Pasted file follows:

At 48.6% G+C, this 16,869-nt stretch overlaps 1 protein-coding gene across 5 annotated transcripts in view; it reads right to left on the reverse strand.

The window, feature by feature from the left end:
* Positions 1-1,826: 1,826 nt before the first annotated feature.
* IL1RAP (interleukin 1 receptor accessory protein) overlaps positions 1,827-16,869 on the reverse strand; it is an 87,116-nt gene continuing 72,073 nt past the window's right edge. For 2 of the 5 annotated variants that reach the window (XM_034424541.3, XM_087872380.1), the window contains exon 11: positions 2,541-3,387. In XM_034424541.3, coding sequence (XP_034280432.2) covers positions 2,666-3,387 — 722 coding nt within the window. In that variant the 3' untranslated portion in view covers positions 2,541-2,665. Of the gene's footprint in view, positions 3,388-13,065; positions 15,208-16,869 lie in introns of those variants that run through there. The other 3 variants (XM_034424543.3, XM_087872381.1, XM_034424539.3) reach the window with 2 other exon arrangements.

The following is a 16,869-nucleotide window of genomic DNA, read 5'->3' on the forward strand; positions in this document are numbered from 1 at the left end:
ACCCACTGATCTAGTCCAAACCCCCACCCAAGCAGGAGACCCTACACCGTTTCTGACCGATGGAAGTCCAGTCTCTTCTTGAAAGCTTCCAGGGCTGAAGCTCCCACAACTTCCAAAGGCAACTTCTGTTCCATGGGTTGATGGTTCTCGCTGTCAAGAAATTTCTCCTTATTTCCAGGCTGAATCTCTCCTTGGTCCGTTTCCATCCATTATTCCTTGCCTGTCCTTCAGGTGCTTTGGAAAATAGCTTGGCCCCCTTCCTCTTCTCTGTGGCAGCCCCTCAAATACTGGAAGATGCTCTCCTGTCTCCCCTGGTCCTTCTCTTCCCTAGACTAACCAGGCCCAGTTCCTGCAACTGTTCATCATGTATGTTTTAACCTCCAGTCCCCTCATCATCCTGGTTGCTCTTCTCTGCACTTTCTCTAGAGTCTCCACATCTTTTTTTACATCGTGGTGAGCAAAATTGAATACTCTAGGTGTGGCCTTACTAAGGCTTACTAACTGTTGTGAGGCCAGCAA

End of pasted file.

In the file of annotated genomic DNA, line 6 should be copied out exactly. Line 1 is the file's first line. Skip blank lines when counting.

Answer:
ACCCACTGATCTAGTCCAAACCCCCACCCAAGCAGGAGACCCTACACCGTTTCTGACCGATGGAAGTCCAGTCTCTTCTTGAAAGCTTCCAGGGCTGAAGCTCCCACAACTTCCAAAGGCAACTTCTGTTCCATGGGTTGATGGTTCTCGCTGTCAAGAAATTTCTCCTTATTTCCAGGCTGAATCTCTCCTTGGTCCGTTTCCATCCATTATTCCTTGCCTGTCCTTCAGGTGCTTTGGAAAATAGCTTGGCCCCCTTCCTCTTCTCTGTGGCAGCCCCTCAAATACTGGAAGATGCTCTCCTGTCTCCCCTGGTCCTTCTCTTCCCTAGACTAACCAGGCCCAGTTCCTGCAACTGTTCATCATGTATGTTTTAACCTCCAGTCCCCTCATCATCCTGGTTGCTCTTCTCTGCACTTTCTCTAGAGTCTCCACATCTTTTTTTACATCGTGGTGAGCAAAATTGAATACTCTAGGTGTGGCCTTACTAAGGCTTACTAACTGTTGTGAGGCCAGCAA